Persuasion is a novel by Jane Austen in which the 27-year-old Anne Russell, who broke off a youthful engagement with Captain Frederick Wentworth, reconciles with him before the two again become engaged.
- Years after their engagement, Anne and Wentworth meet again. Anne still cares for him, but he is aloof to her.
- Anne is courted by her cousin, Mr. William Elliot, a widower.
- Though Anne is not interested in Elliott, Wentworth is jealous of Elliot’s interest in Anne.
- Wentworth writes Anne a long, emotional letter, and soon they are engaged again.
Sir Walter Elliot is a conceited man, vain of both his good looks and his title. He lives at his country seat, Kellynch Hall, with two of his daughters, Elizabeth and Anne. Elizabeth, handsome and much like her father, is the oldest and her father’s favorite. Anne, sweet, self-effacing, and quietly intelligent, is ignored and underrated by both. Mary, the youngest daughter, is married to an agreeable young man named Charles Musgrove; they live in an untidy house at Uppercross, three miles from Kellynch Hall.
Living beyond his means had brought financial disaster to Sir Walter. On the advice of his solicitor and of a family friend, Lady Russell, he is persuaded to rent Kellynch Hall and take a smaller house in Bath. Anne would have preferred to take a modest house near home, but as usual, her father and sister have their way in the matter.
Reluctantly, Sir Walter lets his beloved country seat to Admiral Croft and his wife, who is the sister of a former suitor of Anne, Captain Frederick Wentworth. Anne and Captain Wentworth had fallen in love when they were both very young, but the match had been discouraged. Anne’s father felt that the young man’s family was not good enough for his own, and Lady Russell considered the engagement unwise because Captain Wentworth had no financial means beyond his navy pay. Anne had followed their advice and broken the engagement, but Wentworth had advanced and became rich in the navy, just as he had said he would. Anne, now twenty-seven years old, has not forgotten her love at age nineteen, and no one else has taken Captain Wentworth’s place in her affection.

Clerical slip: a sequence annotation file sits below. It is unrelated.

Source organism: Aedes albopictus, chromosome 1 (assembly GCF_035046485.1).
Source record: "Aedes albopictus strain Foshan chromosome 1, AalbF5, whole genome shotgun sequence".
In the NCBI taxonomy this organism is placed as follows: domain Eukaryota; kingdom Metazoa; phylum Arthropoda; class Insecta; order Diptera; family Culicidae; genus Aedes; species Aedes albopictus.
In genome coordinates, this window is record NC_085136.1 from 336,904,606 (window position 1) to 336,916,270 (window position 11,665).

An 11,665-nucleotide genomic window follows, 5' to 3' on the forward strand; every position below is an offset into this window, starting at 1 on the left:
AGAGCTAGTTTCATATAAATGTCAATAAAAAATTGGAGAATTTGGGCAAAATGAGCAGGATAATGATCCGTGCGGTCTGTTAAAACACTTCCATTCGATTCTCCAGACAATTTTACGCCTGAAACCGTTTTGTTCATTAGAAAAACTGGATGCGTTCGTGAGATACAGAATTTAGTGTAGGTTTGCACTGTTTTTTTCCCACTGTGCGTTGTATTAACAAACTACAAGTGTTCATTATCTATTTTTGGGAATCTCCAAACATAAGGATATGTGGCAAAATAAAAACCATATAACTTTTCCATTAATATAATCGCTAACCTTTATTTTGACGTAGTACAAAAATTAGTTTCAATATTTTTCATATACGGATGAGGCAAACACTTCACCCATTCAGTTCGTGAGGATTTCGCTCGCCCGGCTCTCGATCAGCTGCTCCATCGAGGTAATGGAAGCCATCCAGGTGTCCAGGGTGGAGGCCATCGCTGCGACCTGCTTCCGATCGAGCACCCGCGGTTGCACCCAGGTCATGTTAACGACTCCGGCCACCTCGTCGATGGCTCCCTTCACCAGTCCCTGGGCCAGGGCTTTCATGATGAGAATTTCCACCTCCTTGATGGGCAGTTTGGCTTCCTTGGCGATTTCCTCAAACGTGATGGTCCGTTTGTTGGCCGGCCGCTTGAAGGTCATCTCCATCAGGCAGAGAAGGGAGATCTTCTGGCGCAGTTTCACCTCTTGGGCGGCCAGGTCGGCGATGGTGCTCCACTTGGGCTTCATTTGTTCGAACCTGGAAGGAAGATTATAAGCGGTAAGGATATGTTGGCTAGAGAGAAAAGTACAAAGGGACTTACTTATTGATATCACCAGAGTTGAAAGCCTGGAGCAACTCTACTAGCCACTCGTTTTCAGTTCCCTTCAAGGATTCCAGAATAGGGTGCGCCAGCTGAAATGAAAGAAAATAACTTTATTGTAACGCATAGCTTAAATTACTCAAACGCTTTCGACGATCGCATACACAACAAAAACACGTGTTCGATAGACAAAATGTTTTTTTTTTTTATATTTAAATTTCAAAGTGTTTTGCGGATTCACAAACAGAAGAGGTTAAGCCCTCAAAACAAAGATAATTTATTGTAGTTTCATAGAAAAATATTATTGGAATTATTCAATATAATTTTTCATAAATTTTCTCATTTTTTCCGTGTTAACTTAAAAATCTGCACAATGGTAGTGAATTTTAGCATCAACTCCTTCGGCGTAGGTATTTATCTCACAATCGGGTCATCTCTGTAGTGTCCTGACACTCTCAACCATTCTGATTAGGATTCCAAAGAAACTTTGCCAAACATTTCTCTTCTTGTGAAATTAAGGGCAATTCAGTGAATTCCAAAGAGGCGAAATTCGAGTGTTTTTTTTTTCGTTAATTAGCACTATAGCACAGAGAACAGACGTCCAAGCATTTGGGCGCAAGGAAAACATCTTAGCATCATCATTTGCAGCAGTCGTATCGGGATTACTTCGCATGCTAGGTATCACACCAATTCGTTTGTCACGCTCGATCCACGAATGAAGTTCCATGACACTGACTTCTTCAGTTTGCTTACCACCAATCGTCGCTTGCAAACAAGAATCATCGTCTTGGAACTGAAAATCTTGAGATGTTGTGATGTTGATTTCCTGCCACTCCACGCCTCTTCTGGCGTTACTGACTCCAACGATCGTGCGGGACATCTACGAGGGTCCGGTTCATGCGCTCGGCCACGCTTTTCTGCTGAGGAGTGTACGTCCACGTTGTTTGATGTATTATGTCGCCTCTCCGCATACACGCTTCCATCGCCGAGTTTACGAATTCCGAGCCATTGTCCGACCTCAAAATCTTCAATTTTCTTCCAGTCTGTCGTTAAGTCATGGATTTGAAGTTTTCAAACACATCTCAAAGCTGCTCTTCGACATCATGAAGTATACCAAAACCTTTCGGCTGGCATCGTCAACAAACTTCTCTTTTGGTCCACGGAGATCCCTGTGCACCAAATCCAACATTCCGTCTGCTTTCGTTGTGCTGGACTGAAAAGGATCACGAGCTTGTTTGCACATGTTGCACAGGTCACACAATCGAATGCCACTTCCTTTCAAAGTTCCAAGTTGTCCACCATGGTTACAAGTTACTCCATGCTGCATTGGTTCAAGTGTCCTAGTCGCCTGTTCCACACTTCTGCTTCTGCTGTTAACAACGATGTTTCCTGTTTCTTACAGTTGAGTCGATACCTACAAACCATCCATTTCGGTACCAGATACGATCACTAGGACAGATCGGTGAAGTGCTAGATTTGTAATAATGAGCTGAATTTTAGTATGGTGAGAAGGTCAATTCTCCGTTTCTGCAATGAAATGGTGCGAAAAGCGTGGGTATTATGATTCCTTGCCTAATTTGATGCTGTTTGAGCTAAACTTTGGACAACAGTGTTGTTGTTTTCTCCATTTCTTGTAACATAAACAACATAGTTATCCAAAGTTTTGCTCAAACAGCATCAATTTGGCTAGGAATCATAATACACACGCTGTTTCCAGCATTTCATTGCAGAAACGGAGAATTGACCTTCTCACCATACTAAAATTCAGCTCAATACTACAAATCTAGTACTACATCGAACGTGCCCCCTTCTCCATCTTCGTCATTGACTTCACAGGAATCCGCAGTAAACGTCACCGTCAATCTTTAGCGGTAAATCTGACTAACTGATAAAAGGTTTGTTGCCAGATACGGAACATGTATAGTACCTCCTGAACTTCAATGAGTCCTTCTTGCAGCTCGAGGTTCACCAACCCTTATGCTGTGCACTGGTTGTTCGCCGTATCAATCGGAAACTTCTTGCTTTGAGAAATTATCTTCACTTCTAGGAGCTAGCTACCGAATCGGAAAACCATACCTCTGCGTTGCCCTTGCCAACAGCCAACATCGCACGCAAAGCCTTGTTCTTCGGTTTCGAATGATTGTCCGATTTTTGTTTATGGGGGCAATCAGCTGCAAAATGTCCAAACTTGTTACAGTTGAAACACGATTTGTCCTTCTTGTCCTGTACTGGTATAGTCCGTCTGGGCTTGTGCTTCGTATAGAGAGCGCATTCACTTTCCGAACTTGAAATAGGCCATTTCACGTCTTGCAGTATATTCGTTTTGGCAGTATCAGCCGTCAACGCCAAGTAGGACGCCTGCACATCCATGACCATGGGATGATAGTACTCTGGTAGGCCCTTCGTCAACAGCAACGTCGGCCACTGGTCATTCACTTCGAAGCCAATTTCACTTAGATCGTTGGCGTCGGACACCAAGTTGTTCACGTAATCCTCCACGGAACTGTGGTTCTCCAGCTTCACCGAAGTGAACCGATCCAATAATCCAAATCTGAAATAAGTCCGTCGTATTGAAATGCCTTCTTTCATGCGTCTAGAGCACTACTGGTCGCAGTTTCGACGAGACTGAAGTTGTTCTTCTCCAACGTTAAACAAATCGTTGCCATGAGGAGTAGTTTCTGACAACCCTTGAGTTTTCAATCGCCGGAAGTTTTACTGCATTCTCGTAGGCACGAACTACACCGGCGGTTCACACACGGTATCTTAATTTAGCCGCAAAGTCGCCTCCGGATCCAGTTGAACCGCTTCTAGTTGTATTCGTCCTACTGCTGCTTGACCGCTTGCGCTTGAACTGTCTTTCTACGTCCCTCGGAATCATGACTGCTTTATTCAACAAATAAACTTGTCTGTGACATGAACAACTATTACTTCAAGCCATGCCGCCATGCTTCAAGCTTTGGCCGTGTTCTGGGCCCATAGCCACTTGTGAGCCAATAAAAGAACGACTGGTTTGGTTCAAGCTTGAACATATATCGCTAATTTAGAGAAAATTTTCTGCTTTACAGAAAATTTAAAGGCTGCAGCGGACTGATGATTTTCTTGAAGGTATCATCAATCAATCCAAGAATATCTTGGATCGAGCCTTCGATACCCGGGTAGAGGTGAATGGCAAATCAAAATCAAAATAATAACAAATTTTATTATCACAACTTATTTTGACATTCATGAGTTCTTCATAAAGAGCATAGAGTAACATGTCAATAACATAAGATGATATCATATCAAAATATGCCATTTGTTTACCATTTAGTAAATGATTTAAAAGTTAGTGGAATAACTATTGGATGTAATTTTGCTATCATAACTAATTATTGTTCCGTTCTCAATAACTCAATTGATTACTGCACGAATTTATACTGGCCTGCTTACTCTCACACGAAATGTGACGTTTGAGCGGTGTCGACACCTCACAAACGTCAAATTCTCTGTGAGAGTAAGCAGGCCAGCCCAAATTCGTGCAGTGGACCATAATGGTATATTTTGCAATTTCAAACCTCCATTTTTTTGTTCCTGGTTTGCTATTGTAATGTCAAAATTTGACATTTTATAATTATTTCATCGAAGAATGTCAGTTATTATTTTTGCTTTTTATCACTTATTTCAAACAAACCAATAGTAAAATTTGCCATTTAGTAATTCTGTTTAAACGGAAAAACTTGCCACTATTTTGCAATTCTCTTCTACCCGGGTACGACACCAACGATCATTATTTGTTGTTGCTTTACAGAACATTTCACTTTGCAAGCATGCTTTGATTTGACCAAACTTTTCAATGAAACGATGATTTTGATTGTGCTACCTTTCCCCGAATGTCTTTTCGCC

With all arrangements completed for the renting of Kellynch Hall, Sir Walter, Elizabeth, and her friend, Mrs. Clay, are off to Bath. Before they depart, Anne warns Elizabeth that Mrs. Clay’s is not a disinterested friendship and that she is scheming to marry Sir Walter if she can. Elizabeth will not believe such an idea, nor will she agree to dismiss Mrs. Clay.
Anne is to divide her time between her married sister, Mary Musgrove, and Lady Russell until Christmas. Mary and her family also live near her husband’s father and mother and their two daughters, Henrietta and Louisa. During her visit to the Musgroves, Anne meets Captain Wentworth again while he is staying with his sister at Kellynch Hall. She finds him little changed in eight years.
Because the Musgroves take the Crofts and Captain Wentworth into their circle immediately, the captain and Anne meet frequently. He is coldly polite to Anne, but his attentions to the Musgrove sisters lead Mary to begin matchmaking. She cannot decide, however, whether he prefers Henrietta or Louisa. When Louisa encourages Henrietta to resume a former romance with a cousin, Charles Hayter, it seems plain that Louisa is destined for Captain Wentworth.
Further events increase the likelihood of such a match. During a visit to friends of Captain Wentworth at Lyme Regis, Louisa suffers an injury while the captain is assisting her in jumping down a steep flight of steps. The accident is not his fault, for he had cautioned Louisa against jumping, but he blames himself for not refusing her firmly. Louisa is taken to the home of Captain Wentworth’s friends, Captain and Mrs. Harville and Captain Benwick. Quiet, practical, and capable during the emergency, Anne has the pleasure of knowing that Captain Wentworth relies on her strength and good judgment, but...
(The entire section is 1,045 words.)